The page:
To enhance efforts to prevent sanctioned Russian individuals from accessing the global financial system, the Treasury and Justice Departments, along with international partners, this week held the first meeting of the Russian Elites, Proxies, and Oligarchs (REPO) multilateral task force. The task force will work to ensure the effective implementation of the significant sanctions imposed on Russian individuals, firms, and financial institutions after Russia’s invasion of Ukraine by identifying their assets, freezing them, and sharing intelligence that can help participating jurisdictions limit the ability of sanctioned individuals to conceal them. The newly formed Justice Department KleptoCapture task force and the Financial Crimes Enforcement Network (FinCEN), will support the international effort by helping detect and prosecute criminal conduct associated with the movement of illicit assets, sanctions evasion, and associated unlawful financial activity.
These efforts suggest an increased focus on sanctions violations, efforts to hide assets, and other issues that will undermine efforts to hold Russia accountable for its attack on Ukraine. We advise financial institutions and firms in the real estate, high-value arts, precious metals or gemstones, and other vulnerable sectors, to pay particular attention to transactions that employ complex corporate structures and shell companies, examine third parties involved in financial transactions for connections to Russian elites or government officials, and monitor accounts for sudden changes in business activities without an apparent business reason—especially in risky jurisdictions and where new transactions involve virtual currencies and Russian-linked investments or firms.
Read our alert on the REPO task force here.
Compliance and Due Diligence
President Biden’s National Security Advisor Jake Sullivan met with China’s top diplomat in Rome this week and warned Beijing that it will face “consequences” if it helps Moscow evade sanctions or provides Russia with assistance in its invasion of Ukraine. China’s foreign minister this week told his Spanish counterpart that his country does not want to be impacted by Western economic sanctions imposed on Russia.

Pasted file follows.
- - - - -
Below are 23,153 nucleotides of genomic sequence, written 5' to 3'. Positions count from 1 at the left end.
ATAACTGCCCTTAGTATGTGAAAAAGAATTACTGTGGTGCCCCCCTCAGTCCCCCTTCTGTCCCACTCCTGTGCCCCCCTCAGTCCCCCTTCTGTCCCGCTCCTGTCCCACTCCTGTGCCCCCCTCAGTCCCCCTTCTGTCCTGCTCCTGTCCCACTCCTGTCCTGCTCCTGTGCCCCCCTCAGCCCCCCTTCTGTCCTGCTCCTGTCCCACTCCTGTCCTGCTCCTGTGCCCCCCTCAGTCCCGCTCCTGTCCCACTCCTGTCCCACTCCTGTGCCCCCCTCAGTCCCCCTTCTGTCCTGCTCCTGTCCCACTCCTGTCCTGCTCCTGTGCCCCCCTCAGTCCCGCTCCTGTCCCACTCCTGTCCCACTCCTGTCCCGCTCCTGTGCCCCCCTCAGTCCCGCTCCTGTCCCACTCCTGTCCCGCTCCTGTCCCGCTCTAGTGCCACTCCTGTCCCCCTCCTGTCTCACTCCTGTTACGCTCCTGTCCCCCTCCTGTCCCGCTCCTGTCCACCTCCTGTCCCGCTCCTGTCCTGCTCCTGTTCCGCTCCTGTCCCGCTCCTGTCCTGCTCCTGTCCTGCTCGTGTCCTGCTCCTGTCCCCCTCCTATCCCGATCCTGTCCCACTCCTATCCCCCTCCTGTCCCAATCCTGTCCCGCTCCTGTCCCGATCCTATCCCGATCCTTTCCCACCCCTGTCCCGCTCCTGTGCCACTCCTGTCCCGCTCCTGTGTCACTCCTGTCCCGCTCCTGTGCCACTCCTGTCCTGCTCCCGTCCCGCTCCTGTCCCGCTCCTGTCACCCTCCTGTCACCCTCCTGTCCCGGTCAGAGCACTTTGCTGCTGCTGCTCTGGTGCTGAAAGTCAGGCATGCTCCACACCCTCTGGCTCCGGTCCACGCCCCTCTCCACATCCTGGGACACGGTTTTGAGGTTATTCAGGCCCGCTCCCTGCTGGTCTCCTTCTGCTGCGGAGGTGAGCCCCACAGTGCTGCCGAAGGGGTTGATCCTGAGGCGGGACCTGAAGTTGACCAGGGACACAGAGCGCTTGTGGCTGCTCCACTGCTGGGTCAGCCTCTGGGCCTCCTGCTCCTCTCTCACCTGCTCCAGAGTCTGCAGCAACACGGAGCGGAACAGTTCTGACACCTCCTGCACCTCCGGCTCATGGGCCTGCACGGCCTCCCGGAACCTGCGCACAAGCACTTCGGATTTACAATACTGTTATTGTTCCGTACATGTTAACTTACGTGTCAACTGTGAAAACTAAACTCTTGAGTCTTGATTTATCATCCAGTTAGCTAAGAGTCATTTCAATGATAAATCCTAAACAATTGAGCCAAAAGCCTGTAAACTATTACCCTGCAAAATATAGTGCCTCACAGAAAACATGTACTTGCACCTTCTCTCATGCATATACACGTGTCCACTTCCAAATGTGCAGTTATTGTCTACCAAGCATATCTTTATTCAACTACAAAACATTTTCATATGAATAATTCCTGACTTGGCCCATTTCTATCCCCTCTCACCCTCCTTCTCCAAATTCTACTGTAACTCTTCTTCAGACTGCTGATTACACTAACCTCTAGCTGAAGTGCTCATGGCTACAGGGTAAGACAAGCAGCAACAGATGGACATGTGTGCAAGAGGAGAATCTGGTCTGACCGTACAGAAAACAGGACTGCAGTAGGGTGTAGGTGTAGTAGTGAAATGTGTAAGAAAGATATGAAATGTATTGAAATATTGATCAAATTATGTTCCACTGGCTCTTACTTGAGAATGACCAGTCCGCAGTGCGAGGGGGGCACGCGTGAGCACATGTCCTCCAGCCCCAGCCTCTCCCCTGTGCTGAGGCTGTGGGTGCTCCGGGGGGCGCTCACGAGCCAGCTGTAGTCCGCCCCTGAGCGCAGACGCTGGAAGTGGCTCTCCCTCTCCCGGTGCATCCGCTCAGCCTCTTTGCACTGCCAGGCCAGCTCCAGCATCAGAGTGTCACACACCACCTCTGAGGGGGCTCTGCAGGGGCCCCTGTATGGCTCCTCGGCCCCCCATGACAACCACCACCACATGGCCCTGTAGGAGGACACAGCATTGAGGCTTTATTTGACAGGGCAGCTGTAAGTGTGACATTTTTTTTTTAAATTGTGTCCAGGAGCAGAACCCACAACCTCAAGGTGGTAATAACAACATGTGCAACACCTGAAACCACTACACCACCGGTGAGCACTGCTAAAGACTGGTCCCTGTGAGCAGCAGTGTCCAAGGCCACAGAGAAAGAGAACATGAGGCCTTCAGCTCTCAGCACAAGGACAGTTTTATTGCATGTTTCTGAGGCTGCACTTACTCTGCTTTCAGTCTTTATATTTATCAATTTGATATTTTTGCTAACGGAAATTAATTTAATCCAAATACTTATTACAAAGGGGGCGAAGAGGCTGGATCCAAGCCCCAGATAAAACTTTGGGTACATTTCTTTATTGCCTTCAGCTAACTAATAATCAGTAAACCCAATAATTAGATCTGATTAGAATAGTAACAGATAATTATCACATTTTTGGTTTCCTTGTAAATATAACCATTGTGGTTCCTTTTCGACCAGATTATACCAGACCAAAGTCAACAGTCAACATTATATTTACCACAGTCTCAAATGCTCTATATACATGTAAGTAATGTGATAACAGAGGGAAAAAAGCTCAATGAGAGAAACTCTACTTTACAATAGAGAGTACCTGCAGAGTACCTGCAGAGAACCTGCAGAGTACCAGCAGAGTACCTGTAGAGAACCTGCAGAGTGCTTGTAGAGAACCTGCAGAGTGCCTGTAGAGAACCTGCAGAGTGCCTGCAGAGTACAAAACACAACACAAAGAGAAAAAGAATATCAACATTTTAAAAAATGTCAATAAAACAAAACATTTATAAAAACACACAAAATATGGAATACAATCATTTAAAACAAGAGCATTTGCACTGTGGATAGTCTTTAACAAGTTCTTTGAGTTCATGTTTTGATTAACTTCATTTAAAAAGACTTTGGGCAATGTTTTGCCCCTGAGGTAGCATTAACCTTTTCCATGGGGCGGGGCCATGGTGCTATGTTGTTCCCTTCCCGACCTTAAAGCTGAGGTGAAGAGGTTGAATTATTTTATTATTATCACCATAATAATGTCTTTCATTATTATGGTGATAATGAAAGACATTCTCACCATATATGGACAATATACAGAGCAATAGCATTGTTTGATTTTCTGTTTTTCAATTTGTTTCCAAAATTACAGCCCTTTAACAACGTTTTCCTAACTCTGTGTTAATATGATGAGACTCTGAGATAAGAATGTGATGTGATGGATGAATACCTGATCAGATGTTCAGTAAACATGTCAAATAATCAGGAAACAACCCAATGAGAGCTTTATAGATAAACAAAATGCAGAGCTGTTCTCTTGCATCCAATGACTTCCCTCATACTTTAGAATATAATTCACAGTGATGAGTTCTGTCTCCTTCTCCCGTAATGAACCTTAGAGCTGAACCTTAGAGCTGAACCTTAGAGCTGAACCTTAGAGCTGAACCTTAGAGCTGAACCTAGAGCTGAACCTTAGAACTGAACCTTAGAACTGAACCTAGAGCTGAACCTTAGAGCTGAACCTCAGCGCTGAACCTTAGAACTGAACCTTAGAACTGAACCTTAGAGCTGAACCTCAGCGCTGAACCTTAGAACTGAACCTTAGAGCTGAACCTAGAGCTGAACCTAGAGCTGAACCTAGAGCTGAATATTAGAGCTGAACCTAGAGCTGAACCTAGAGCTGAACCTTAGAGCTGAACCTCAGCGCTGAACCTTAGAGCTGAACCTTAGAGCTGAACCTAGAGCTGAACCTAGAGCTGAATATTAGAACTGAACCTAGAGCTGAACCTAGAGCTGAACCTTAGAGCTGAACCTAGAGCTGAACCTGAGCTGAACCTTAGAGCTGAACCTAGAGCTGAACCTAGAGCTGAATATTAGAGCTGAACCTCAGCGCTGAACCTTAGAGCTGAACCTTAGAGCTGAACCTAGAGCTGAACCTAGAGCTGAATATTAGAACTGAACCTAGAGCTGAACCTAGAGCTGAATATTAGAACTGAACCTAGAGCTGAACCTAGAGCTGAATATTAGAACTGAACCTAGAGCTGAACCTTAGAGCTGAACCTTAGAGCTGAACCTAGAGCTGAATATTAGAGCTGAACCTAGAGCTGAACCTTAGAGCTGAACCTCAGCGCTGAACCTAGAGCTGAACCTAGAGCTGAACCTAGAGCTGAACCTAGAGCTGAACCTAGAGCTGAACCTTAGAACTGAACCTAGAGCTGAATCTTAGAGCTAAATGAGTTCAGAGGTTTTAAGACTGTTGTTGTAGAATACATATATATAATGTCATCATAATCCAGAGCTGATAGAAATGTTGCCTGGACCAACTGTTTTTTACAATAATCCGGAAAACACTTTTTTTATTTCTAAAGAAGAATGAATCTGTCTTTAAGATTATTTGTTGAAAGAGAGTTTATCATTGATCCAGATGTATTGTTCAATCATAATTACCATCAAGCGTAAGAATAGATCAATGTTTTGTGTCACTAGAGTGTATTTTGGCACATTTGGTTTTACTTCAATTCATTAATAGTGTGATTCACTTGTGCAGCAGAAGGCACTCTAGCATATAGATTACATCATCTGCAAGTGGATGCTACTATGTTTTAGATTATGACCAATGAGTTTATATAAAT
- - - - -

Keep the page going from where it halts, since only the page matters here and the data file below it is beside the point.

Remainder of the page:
US officials are investigating the ownership of a $700 million superyacht they believe may be linked to Russian president Putin. The captain of the Scheherazade claims that Putin is not the owner of the vessel, has never been on it, and that the yacht is not owned by anyone on any sanctions list. Separately, under recently published Commerce Department rule changes, if more than 25 percent of a plane or a yacht is made of US-manufactured airplane or marine parts, it cannot go to Russia.
The EU has approved new sanctions against Russia targeting the energy, steel, and defense sectors, including Rosneft, Transneft, and Gazprom Neft. This tranche of sanctions also includes a total ban on transactions with some Russian state-owned enterprises linked to the Kremlin’s military-industrial complex and a ban on Russian steel imports that is estimated to affect $3.6 billion worth of products. The package also prohibits EU credit rating agencies from issuing ratings for Russia and Russian companies, which will further restrict their access to European financial markets. The sanctions also freeze the assets of more business leaders who support the Russian state, including Chelsea football club owner Roman Abramovich.